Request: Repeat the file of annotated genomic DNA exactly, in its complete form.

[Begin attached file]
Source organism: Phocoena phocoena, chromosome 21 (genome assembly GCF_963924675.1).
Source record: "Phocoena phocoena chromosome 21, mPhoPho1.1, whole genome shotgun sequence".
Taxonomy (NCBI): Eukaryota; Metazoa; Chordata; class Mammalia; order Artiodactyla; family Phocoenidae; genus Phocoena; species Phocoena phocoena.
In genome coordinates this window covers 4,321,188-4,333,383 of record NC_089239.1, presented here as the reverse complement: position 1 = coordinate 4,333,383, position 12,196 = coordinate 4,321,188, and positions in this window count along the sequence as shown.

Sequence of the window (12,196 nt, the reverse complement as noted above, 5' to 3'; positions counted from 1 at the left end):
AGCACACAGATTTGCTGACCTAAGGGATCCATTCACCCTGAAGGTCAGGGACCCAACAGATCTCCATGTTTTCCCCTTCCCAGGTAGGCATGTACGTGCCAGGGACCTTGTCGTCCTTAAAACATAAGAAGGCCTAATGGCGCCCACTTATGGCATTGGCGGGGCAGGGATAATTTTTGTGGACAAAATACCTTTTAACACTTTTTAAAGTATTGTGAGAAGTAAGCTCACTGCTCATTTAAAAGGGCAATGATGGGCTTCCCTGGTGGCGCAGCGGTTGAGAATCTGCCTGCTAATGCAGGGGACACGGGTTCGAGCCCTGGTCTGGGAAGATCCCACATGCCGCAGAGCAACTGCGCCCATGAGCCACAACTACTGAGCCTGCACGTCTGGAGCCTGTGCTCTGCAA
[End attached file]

Source organism: Phocoena phocoena, chromosome 21 (genome assembly GCF_963924675.1).
Source record: "Phocoena phocoena chromosome 21, mPhoPho1.1, whole genome shotgun sequence".
Taxonomy (NCBI): Eukaryota; Metazoa; Chordata; class Mammalia; order Artiodactyla; family Phocoenidae; genus Phocoena; species Phocoena phocoena.
In genome coordinates this window covers 4,321,188-4,333,383 of record NC_089239.1, presented here as the reverse complement: position 1 = coordinate 4,333,383, position 12,196 = coordinate 4,321,188, and positions in this window count along the sequence as shown.

Sequence of the window (12,196 nt, the reverse complement as noted above, 5' to 3'; positions counted from 1 at the left end):
AGCACACAGATTTGCTGACCTAAGGGATCCATTCACCCTGAAGGTCAGGGACCCAACAGATCTCCATGTTTTCCCCTTCCCAGGTAGGCATGTACGTGCCAGGGACCTTGTCGTCCTTAAAACATAAGAAGGCCTAATGGCGCCCACTTATGGCATTGGCGGGGCAGGGATAATTTTTGTGGACAAAATACCTTTTAACACTTTTTAAAGTATTGTGAGAAGTAAGCTCACTGCTCATTTAAAAGGGCAATGATGGGCTTCCCTGGTGGCGCAGCGGTTGAGAATCTGCCTGCTAATGCAGGGGACACGGGTTCGAGCCCTGGTCTGGGAAGATCCCACATGCCGCAGAGCAACTGCGCCCATGAGCCACAACTACTGAGCCTGCACGTCTGGAGCCTGTGCTCTGCAA